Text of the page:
I share all this because I want to do my part, as both a devout Christian, and as a member of the political left – and also as somebody who voted for Joe Biden, and has previously worked for the Democratic Party in several capacities – to help bring light to the intentions of Democrats and the Left in regard to religious freedom, and especially conservative forms of Christianity. So here it is:

Joe Biden, Democrats, and the Left are not going to close down your church.

No one is going to ban prayer.

No one is going to restrict your ability to practice your faith as you see fit.

No one is interested in oppressing your religious freedom.

Again, no one is shutting down your church.

I feel like these things shouldn’t have to be said. These are the kinds of things that generally have been taken for granted in our democracy. But, as with so many elements of our politics and communal life together, extremist claims and fear mongering on the political Right have whipped up a frenzy of panic, and caused many level headed people to think that a cabal of Democrats, liberals, academics, media members, minorities, and other Americans are intent of destroying the country, tearing up the Constitution, killing Christians, and otherwise insane, non-sensical things.

There are certainly extremists out there on the left who take a very poor and very militant view of religious practice in this country. There always has been. But, the key is, most of those folks are outside the mainstream of leftist political thought and practice in America.

On the legal front, the opposition to school-sponsored prayer and Bible study is not an extremist view. This is the general legal and social consensus in America for almost 75 years. And it should be! As a Christian myself, with a very particular view of my faith and how I want it taught to my children, the last people I want teaching them how to pray or read the Bible is their teacher, someone who is neither trained to do so, nor is someone who I may agree with religiously. Further, I don’t want faith being dictated from the courthouse. Again, my faith is a result of my connection to God and the teachings of the Church community I come from. Some of the last people I want taking a role in the public expression of my faith are judges and lawyers and politicians. I would think conservative Christians would agree with that assessment! So, when liberals and Democrats defend the strict separation of Church and State, and oppose the practice of prayer or religion in public schools and other public forums, it baffles me that conservative Christians – usually so skeptical of the government – would all of the sudden be so gung ho for it to take such an active role in faith.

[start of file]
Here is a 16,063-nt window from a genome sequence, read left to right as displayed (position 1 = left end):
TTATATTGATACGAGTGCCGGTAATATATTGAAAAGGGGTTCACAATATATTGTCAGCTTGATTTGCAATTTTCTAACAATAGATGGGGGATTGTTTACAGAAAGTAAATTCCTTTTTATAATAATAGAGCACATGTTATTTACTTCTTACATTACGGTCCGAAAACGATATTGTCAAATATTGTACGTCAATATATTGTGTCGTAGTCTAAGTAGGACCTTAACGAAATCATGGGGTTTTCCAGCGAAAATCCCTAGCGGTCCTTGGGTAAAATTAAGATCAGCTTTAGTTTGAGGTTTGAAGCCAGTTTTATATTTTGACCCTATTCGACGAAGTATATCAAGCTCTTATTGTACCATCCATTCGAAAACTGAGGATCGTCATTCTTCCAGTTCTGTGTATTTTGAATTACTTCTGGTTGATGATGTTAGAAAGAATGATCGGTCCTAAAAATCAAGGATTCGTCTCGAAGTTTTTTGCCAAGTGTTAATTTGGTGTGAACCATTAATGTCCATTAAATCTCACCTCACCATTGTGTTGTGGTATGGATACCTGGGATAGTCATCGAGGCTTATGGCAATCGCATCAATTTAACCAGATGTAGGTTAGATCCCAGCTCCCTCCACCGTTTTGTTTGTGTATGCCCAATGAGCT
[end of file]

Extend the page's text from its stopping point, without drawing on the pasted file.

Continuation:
So, let me say it again: no one is going to shut down your church, ban your prayer, or restrict your right to experience God in whatever way you deem fit. I am willing to stake a large amount of money on that. What they are going to do is continue to defend the separation of Church and State, not so that religion has no role to play in our common life together, but so that those who have no business making decisions about our faith are staying out of it. Is it a perfect system? Not at all. But its the best we’ve got, and the deranged rantings of political opportunists cannot be allowed to undermine it.